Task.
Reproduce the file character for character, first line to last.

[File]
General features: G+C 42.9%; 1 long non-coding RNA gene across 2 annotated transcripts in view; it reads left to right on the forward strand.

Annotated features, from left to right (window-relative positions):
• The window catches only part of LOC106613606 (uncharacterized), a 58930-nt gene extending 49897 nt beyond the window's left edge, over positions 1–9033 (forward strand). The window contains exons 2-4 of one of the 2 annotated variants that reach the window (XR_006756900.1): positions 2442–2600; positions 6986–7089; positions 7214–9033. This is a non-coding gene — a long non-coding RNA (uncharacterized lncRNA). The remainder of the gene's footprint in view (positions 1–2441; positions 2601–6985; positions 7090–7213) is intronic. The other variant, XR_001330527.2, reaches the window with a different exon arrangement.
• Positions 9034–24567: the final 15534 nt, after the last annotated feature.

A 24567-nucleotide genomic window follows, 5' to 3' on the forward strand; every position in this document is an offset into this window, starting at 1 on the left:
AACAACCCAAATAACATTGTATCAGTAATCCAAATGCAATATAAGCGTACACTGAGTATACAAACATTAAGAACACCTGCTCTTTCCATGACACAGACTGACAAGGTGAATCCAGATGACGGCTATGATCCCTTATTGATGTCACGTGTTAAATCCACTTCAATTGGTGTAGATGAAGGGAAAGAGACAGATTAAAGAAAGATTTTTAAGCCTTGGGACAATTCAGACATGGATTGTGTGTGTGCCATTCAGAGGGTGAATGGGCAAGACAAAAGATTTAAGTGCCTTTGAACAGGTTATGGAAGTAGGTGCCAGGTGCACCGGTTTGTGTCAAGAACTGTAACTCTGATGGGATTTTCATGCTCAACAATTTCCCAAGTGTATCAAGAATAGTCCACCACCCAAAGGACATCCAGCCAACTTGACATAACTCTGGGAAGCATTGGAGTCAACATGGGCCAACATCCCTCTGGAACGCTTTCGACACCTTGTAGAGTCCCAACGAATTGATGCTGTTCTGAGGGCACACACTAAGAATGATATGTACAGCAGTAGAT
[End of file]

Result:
General features: G+C 42.9%; 1 long non-coding RNA gene across 2 annotated transcripts in view; it reads left to right on the forward strand.

Annotated features, from left to right (window-relative positions):
• The window catches only part of LOC106613606 (uncharacterized), a 58930-nt gene extending 49897 nt beyond the window's left edge, over positions 1–9033 (forward strand). The window contains exons 2-4 of one of the 2 annotated variants that reach the window (XR_006756900.1): positions 2442–2600; positions 6986–7089; positions 7214–9033. This is a non-coding gene — a long non-coding RNA (uncharacterized lncRNA). The remainder of the gene's footprint in view (positions 1–2441; positions 2601–6985; positions 7090–7213) is intronic. The other variant, XR_001330527.2, reaches the window with a different exon arrangement.
• Positions 9034–24567: the final 15534 nt, after the last annotated feature.

A 24567-nucleotide genomic window follows, 5' to 3' on the forward strand; every position in this document is an offset into this window, starting at 1 on the left:
AACAACCCAAATAACATTGTATCAGTAATCCAAATGCAATATAAGCGTACACTGAGTATACAAACATTAAGAACACCTGCTCTTTCCATGACACAGACTGACAAGGTGAATCCAGATGACGGCTATGATCCCTTATTGATGTCACGTGTTAAATCCACTTCAATTGGTGTAGATGAAGGGAAAGAGACAGATTAAAGAAAGATTTTTAAGCCTTGGGACAATTCAGACATGGATTGTGTGTGTGCCATTCAGAGGGTGAATGGGCAAGACAAAAGATTTAAGTGCCTTTGAACAGGTTATGGAAGTAGGTGCCAGGTGCACCGGTTTGTGTCAAGAACTGTAACTCTGATGGGATTTTCATGCTCAACAATTTCCCAAGTGTATCAAGAATAGTCCACCACCCAAAGGACATCCAGCCAACTTGACATAACTCTGGGAAGCATTGGAGTCAACATGGGCCAACATCCCTCTGGAACGCTTTCGACACCTTGTAGAGTCCCAACGAATTGATGCTGTTCTGAGGGCACACACTAAGAATGATATGTACAGCAGTAGAT